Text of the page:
Indian general election, 1989
General elections were held in India in 1989 to elect the members of the 9th Lok Sabha. The result was a loss for the Indian National Congress and Rajiv Gandhi, because all the opposition parties formed together a minority government under V. P. Singh and the National Front. The National Front was able to secure the first minority government, since 1947 Independence, with the help of the Left Parties and Bharatiya Janata Party. The Communists and the BJP declined to serve in the government, preferring to support it from outside.
The 1989 Indian general election were held because the previous Lok Sabha has been in power for a five years, and the constitution allowed for new elections. Even though Rajiv Gandhi had won the last election by a landslide, this election saw him trying to fight off scandals that had marred his administration.
The Bofors scandal, rising terrorism in Punjab, the civil war between LTTE and Sri Lankan government were just some of the problems that stared at Rajiv’s government. Rajiv’s biggest critic was Vishwanath Pratap Singh, who had held the portfolios of the finance ministry and the defence ministry in the government. During Singh’s term as defence minister it was rumoured that he possessed damaging information about the Bofors defence deal that could ruin Rajiv’s reputation.
But Singh was soon sacked from the Cabinet and he then resigned from his memberships in the Congress and the Lok Sabha. He formed the Jan Morcha with Arun Nehru and Arif Mohammad Khan and re-entered the Lok Sabha from Allahabad. Witnessing V P Singh’s meteoric rise on national stage, Rajiv tried to counter him with another prominent Rajput stalwart Satyendra Narain Singh but failed eventually.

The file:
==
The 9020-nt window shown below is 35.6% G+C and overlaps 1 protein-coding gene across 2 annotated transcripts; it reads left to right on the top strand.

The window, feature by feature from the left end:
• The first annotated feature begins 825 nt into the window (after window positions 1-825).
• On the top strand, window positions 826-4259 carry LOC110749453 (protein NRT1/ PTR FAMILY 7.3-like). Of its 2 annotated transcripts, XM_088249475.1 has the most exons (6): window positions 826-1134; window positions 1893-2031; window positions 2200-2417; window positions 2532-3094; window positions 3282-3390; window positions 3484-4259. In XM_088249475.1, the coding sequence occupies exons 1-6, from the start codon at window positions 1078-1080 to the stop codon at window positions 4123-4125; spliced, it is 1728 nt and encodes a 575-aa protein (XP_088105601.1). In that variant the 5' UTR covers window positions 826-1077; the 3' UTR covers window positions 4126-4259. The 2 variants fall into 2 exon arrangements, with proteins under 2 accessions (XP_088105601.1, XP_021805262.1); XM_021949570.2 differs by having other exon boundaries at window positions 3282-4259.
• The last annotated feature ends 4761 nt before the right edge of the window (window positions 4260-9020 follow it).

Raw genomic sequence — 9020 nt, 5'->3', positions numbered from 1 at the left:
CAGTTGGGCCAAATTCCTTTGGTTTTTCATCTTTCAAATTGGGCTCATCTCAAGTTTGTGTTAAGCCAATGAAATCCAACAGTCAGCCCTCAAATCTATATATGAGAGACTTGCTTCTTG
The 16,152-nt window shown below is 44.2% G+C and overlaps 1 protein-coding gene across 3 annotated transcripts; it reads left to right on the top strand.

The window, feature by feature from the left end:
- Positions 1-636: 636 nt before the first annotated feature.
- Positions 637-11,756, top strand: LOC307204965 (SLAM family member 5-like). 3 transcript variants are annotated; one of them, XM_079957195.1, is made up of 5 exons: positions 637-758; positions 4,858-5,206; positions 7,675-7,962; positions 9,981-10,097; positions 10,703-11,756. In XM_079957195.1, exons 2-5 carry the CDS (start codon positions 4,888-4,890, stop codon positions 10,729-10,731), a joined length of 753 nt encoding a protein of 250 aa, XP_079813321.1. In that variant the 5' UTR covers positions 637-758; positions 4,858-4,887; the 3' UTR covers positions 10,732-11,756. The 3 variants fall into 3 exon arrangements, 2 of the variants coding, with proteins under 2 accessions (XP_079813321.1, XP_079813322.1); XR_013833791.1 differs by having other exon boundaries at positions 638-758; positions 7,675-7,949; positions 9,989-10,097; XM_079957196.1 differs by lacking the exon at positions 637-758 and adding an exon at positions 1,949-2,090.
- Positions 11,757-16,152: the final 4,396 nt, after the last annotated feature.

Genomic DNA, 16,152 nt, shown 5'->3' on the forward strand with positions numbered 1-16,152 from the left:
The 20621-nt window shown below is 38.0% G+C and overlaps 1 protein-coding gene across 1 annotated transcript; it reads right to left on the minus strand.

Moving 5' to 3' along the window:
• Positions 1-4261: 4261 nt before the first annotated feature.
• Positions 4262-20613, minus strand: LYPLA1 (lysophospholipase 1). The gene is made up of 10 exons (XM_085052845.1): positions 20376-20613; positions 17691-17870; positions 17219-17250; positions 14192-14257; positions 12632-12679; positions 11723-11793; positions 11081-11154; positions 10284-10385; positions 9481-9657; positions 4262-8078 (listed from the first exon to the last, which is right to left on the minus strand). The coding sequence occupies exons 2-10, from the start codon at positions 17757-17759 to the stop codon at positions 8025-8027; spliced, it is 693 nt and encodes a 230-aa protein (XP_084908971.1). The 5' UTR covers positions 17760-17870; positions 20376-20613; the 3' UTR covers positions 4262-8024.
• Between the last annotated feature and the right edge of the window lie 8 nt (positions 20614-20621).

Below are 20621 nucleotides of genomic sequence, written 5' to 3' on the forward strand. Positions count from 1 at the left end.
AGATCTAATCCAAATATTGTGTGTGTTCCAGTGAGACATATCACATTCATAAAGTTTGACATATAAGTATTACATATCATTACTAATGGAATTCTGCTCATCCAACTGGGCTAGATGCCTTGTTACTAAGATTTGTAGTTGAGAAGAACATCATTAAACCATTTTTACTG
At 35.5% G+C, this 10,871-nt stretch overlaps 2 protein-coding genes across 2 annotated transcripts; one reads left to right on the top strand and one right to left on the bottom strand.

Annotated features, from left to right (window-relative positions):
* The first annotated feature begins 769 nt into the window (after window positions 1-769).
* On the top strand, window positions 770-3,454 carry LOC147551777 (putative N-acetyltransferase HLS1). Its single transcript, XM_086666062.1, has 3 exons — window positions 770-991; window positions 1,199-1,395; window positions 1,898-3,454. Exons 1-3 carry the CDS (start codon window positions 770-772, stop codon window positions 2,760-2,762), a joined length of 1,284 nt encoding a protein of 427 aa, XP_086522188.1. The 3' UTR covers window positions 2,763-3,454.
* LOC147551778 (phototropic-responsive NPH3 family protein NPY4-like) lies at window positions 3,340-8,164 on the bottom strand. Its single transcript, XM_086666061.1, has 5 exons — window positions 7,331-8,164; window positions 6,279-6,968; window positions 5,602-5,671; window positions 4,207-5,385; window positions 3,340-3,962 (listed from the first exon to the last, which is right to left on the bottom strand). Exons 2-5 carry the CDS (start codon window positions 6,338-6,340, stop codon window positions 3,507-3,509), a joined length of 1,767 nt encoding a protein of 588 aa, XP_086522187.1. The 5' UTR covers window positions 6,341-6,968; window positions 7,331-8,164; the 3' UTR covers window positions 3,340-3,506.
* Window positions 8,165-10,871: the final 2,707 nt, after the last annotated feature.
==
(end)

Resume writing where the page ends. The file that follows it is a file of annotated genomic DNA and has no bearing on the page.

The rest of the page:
Fight for premiership
V.P. Singh as Prime Minister
In a dramatic meeting in the Central Hall of Parliament on 1 December, V. P. Singh proposed the name of Devi Lal as Prime Minister, in spite of the fact that he himself had been clearly projected by the anti-Congress forces as the ‘clean’ alternative to Rajiv and their Prime Ministerial candidate. Devi Lal, a Jat leader from Haryana stood up and refused the nomination, and said that he would prefer to be an ‘elder uncle’ to the Government, and that Singh should be PM. This last part came as a clear surprise to Chandra Shekhar, the former head of the erstwhile Janata Party, and Singh’s greatest rival within the Janata Dal. Shekhar, who had clearly expected that an agreement had been forged with Lal as the consensus candidate, stormed out of the meeting and refused to serve in the Cabinet.
Chandra Sekhar as Prime Minister
Chandra Shekhar broke away from the Janata Dal with 64 MPs and formed the Samajwadi Janata Party in 1990. He got outside support from the Congress and became the 11th Prime Minister of India. He finally resigned on 6 March 1991, after the Congress alleged that the government was spying on Rajiv Gandhi.